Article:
6 Strategies for Coping With FAA Furlough Delays

PHOTO: Here are six way to deal with FAA furlough delays.
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The sequester cuts and resulting Federal Aviation Administration employee furloughs have resulted in flight delays. The FAA said today air traffic controllers will space planes farther apart so they can manage traffic with current staff, which will lead to delays at airports including DFW, Las Vegas and LAX. The FAA also expects delays at Newark and LaGuardia because of weather and winds.

On Monday, more than 1,200 flight delays were attributed to staff reductions.

With no immediate end in sight and the busy summer travel season fast approaching, what's a traveler to do? Cancel a planned trip? Not book a summer vacation out of fear of the "flightpacolpyse?"

Such drastic measures aren't in order, at least not yet. But if your flight is affected by furloughs, here are five coping strategies to make the wait as painless as possible.

Check your airport, then your flight status.

You can use the FAA web site to see if your airport -- departing and arriving -- is experiencing widespread delays on arriving or departing flights. Web sites like FlightAware.com also offer cancellations by airport that are easy to track.

Even if your airport appears to be operating normally, be sure to check your individual flight status on your carrier's web site. Says on time? Be a little wary if you noticed that your departure or arrival airport is experiencing lots of delays or cancellations. This is your clue to check back, and then check back again. The information about your specific flight may not be updated yet on your carrier's site.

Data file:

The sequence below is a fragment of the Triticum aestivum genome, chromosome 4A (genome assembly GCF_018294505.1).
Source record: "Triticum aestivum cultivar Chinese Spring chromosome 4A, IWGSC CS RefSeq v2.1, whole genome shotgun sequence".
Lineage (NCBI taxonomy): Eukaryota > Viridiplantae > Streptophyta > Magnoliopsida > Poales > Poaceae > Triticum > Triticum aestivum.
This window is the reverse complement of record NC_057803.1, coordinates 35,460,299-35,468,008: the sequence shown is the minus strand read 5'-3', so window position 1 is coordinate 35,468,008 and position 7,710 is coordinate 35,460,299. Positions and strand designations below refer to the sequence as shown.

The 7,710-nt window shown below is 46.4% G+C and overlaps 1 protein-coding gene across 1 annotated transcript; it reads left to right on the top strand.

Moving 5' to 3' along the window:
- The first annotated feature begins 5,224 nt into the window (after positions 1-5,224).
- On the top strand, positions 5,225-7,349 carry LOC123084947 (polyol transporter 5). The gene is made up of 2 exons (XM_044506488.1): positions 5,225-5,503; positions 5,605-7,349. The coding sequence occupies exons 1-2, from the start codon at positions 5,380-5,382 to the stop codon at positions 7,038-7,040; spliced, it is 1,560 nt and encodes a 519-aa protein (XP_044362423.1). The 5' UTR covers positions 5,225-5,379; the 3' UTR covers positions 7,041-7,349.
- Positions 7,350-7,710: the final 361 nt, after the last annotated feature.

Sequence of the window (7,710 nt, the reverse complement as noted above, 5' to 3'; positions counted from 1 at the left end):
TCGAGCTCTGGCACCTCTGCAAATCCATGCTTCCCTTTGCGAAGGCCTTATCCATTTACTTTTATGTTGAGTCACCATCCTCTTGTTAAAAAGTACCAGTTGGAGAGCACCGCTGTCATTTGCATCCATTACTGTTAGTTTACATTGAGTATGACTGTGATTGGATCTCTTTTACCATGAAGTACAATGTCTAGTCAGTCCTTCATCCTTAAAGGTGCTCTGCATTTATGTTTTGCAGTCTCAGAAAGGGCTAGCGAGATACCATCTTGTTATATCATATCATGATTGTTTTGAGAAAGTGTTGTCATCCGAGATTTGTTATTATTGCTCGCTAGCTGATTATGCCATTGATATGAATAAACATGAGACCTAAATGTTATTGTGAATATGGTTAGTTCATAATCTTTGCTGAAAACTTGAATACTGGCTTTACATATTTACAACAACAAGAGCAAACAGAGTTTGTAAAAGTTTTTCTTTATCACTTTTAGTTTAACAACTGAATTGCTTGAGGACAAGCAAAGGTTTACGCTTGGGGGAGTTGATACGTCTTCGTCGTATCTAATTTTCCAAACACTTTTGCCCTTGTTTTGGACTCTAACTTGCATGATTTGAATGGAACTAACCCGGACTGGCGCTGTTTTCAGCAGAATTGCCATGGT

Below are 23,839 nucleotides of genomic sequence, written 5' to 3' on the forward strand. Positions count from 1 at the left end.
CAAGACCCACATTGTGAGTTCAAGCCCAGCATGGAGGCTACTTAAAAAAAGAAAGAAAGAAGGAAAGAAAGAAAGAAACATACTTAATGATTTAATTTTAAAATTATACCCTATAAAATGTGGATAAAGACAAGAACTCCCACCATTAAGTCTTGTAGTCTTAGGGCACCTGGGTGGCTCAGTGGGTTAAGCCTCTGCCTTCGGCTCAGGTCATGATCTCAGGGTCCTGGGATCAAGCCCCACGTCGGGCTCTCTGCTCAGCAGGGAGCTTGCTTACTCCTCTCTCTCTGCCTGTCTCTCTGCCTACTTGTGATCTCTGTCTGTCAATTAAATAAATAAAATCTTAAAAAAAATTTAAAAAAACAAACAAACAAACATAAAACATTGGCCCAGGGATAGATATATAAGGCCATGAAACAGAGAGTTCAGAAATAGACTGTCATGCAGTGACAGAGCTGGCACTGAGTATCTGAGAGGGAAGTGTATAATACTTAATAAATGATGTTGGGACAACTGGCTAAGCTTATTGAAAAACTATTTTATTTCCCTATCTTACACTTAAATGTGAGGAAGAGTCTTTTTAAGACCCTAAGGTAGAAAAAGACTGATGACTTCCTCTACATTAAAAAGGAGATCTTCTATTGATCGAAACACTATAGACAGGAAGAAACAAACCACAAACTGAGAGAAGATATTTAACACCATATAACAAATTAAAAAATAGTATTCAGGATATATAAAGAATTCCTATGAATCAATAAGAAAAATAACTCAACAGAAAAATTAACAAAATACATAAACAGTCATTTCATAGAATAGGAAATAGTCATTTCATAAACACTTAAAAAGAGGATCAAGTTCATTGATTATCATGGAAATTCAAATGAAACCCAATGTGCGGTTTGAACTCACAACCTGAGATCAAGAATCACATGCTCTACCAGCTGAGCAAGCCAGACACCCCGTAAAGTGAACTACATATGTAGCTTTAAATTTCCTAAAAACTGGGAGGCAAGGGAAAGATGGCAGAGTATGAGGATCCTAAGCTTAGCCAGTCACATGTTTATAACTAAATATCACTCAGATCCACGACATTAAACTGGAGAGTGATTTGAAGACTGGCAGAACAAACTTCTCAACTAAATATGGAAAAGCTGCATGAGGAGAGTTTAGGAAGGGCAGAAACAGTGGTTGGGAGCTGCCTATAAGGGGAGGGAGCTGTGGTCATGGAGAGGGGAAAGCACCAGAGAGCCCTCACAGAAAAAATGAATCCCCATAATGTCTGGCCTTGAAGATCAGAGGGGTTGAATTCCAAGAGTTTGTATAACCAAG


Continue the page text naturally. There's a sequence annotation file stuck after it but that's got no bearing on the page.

Make sure your carrier has accurate contact information

You know the email address you gave when you purchased your flight? You know, the junk one you hardly ever check and haven't looked at since the day you purchased the flight? Check it. Or better yet, if you haven't yet boooked a flight, give the airline an email address you actually use when you do book. Why? As long as the furloughs last, the airlines will be reaching out to consumers with gusto to let them know about potential delays. It's in the best interest of the airlines to get the public riled up about this situation and gain public support, so they will be more eager than usual to share flight delay information with travelers.

Use Twitter

Follow your carrier on Twitter and feel free to tweet your airline about your flight, even if all looks to be well. You might be surprised at how quickly you get a response -- almost always faster than the 800 number. And again, the airlines will be more transparent than usual about delays and will likely be communicating widespread delay information over social media.

Buy an airline lounge day pass

Already at the airport? if your flight's not taking off for quite some time, consider buying a day pass to your carrier's lounge if they have one at your airport. Typically if an airline has a hub at that airport, they also have a lounge. A one-day pass to American Airlines' Admirals Lounge is $50. A day pass to Delta's SkyClub is also $50. It may cost even less if you have an airline-branded credit card. Airline lounges typically have refreshments and light snacks, free wi-fi, plenty of comfortable seating and personal travel services. Some even have free alcoholic beverages.

If you're a frequent traveler with several flights in the coming months, consider Priority Pass: a membership gives you access to 600 airport lounges. There are three price plans ranging from $99 to $399 annually.

Explore the airport.

Airports are more interesting than you might think. Both San Francisco Airport and Burlington International in Burlington, Vt. offer yoga rooms. Phoenix Sky Harbor, Denver International, Philadelphia International and San Francisco all offer rotating art exhibits. Or, think about squeezing in a workout: Most airport hotels sell day passes for about $20 (the Hilton Gym at Chicago O'Hare is known to be quite nice).

Get GateGuru

Download the GateGuru app to your smart phone (free) to see every amenity -- from restaurants to shops to services -- at your departure or arrival airport gate.

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